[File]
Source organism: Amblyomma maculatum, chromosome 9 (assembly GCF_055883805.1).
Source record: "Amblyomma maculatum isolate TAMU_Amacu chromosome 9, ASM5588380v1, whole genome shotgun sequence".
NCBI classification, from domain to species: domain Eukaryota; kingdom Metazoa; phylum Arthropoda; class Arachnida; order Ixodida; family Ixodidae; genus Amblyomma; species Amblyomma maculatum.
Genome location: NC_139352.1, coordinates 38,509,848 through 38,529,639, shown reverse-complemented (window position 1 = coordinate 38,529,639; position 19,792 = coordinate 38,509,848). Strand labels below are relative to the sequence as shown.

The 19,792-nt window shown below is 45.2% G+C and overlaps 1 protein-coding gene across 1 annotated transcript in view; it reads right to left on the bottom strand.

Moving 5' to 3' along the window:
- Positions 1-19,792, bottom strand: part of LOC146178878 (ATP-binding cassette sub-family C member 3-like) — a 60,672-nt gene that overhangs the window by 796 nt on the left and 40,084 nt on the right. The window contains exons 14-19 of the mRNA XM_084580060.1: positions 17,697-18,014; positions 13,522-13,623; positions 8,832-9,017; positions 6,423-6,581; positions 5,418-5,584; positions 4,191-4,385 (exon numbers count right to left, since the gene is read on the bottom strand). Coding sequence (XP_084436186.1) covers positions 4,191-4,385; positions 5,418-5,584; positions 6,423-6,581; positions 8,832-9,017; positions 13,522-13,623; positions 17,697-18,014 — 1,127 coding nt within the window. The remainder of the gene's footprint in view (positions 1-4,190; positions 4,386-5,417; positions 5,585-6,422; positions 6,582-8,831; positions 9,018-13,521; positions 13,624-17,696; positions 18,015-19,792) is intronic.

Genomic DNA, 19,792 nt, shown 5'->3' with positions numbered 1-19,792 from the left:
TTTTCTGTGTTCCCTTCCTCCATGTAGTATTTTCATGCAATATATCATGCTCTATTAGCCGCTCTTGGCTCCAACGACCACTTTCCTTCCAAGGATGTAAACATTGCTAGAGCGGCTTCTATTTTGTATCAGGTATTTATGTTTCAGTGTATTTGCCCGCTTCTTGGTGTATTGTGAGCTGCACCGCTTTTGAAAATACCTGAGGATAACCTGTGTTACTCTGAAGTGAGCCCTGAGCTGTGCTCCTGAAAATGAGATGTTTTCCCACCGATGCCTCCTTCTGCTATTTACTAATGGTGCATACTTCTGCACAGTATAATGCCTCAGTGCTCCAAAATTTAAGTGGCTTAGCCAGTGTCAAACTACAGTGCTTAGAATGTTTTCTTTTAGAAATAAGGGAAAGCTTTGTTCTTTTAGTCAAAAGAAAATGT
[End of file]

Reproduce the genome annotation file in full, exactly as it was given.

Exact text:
Source organism: Amblyomma maculatum, chromosome 9 (assembly GCF_055883805.1).
Source record: "Amblyomma maculatum isolate TAMU_Amacu chromosome 9, ASM5588380v1, whole genome shotgun sequence".
NCBI classification, from domain to species: domain Eukaryota; kingdom Metazoa; phylum Arthropoda; class Arachnida; order Ixodida; family Ixodidae; genus Amblyomma; species Amblyomma maculatum.
Genome location: NC_139352.1, coordinates 38,509,848 through 38,529,639, shown reverse-complemented (window position 1 = coordinate 38,529,639; position 19,792 = coordinate 38,509,848). Strand labels below are relative to the sequence as shown.

The 19,792-nt window shown below is 45.2% G+C and overlaps 1 protein-coding gene across 1 annotated transcript in view; it reads right to left on the bottom strand.

Moving 5' to 3' along the window:
- Positions 1-19,792, bottom strand: part of LOC146178878 (ATP-binding cassette sub-family C member 3-like) — a 60,672-nt gene that overhangs the window by 796 nt on the left and 40,084 nt on the right. The window contains exons 14-19 of the mRNA XM_084580060.1: positions 17,697-18,014; positions 13,522-13,623; positions 8,832-9,017; positions 6,423-6,581; positions 5,418-5,584; positions 4,191-4,385 (exon numbers count right to left, since the gene is read on the bottom strand). Coding sequence (XP_084436186.1) covers positions 4,191-4,385; positions 5,418-5,584; positions 6,423-6,581; positions 8,832-9,017; positions 13,522-13,623; positions 17,697-18,014 — 1,127 coding nt within the window. The remainder of the gene's footprint in view (positions 1-4,190; positions 4,386-5,417; positions 5,585-6,422; positions 6,582-8,831; positions 9,018-13,521; positions 13,624-17,696; positions 18,015-19,792) is intronic.

Genomic DNA, 19,792 nt, shown 5'->3' with positions numbered 1-19,792 from the left:
TTTTCTGTGTTCCCTTCCTCCATGTAGTATTTTCATGCAATATATCATGCTCTATTAGCCGCTCTTGGCTCCAACGACCACTTTCCTTCCAAGGATGTAAACATTGCTAGAGCGGCTTCTATTTTGTATCAGGTATTTATGTTTCAGTGTATTTGCCCGCTTCTTGGTGTATTGTGAGCTGCACCGCTTTTGAAAATACCTGAGGATAACCTGTGTTACTCTGAAGTGAGCCCTGAGCTGTGCTCCTGAAAATGAGATGTTTTCCCACCGATGCCTCCTTCTGCTATTTACTAATGGTGCATACTTCTGCACAGTATAATGCCTCAGTGCTCCAAAATTTAAGTGGCTTAGCCAGTGTCAAACTACAGTGCTTAGAATGTTTTCTTTTAGAAATAAGGGAAAGCTTTGTTCTTTTAGTCAAAAGAAAATGT